I love that the democratization of fashion is happening from the bottom up rather than the top down. While the sartorial sensibilities of Kate Moss, Vera Wang, and other fashionistas are transmitted to the masses with their budget-conscious lines—leaving intact couture fashion as an elite world in which little people with thinner bank accounts emulate, the San Vittore inmates are changing what it means to be a couturier by injecting themselves and their sensibilities into it.

The Height of Racism

Not too long ago, a minor firestorm arose over race and nationality (with huge implications about masculinity) in The Sartorialist, one of my favorite fashion blogs (check it out if you aren’t already obsessed with it -- thesartorialist.blogspot.com/). On July 13, 2007, Scott Schuman, the Sartorialist who is also affectionately called “Sart” by his fans, snapped a photograph of “a young Asian man doing a great take on American Prep.” While most of his readers seconded Sart’s admiration for the man’s easy-breezy ensemble of plaid shirt and ribbon belt, some readers took exception to what they believed was his racist presumption that this man wasn’t American. One anonymous user wrote, “Have you equated whiteness with American-ness? It seems likely that this man is from Asia--judging by the cars in the background you shot the photo in Europe and thus the man is, like yourself, a visitor from afar--but by only labeling him Asian you don't clarify whether or not you are making a distinction between those who are racially marked as Asian (people with the physical features we call Asian) and people of an Asian nationality. Be more precise or leave yourself open to charges of racism.”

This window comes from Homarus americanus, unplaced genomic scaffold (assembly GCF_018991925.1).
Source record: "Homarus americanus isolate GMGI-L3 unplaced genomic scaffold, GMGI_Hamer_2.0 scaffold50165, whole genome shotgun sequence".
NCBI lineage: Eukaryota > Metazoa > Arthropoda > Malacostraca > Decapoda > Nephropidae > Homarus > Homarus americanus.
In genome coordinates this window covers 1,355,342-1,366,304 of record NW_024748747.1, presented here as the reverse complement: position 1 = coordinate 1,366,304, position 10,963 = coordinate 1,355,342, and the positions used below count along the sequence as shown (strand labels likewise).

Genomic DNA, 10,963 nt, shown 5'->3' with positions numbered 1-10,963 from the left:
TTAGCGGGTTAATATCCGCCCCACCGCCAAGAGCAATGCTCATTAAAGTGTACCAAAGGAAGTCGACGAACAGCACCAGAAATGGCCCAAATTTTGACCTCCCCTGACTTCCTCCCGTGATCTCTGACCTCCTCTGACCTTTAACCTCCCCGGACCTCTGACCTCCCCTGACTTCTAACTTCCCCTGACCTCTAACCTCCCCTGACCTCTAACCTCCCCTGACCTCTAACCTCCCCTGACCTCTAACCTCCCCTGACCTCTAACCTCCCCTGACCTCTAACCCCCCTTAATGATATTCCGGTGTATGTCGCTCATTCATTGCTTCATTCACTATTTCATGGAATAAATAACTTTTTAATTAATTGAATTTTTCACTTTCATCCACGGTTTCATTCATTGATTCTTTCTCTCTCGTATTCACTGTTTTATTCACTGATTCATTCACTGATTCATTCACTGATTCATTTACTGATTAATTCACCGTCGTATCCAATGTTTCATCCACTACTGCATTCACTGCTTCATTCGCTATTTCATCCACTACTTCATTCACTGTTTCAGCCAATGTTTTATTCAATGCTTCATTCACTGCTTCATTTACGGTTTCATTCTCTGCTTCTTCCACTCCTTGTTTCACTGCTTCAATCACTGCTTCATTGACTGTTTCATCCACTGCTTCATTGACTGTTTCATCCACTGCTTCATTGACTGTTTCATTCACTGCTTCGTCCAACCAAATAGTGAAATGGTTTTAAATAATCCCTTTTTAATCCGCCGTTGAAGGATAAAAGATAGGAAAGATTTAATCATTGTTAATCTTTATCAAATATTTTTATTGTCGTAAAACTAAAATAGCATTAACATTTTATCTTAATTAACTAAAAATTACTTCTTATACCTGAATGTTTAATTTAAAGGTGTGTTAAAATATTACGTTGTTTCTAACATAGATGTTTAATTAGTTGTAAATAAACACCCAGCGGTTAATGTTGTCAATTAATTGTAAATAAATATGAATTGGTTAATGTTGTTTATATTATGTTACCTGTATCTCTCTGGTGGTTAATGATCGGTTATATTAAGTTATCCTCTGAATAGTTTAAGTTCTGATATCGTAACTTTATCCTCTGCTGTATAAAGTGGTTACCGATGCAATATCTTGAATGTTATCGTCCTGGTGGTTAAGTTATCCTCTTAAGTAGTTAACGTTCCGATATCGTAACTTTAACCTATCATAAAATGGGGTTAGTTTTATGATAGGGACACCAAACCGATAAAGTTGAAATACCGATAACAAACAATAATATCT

The rather confusing comments by “Anonymous” (“it seems likely that this man is from Asia . . . [because] the cars in the background [suggest] you shot the photo in Europe”??) created a triple-pronged debate between those who defended Sart against charges of racism, those who lambasted the rigidity of political correctness, and Asians from across the diaspora who assured Sart that they didn’t mind being described as Asian.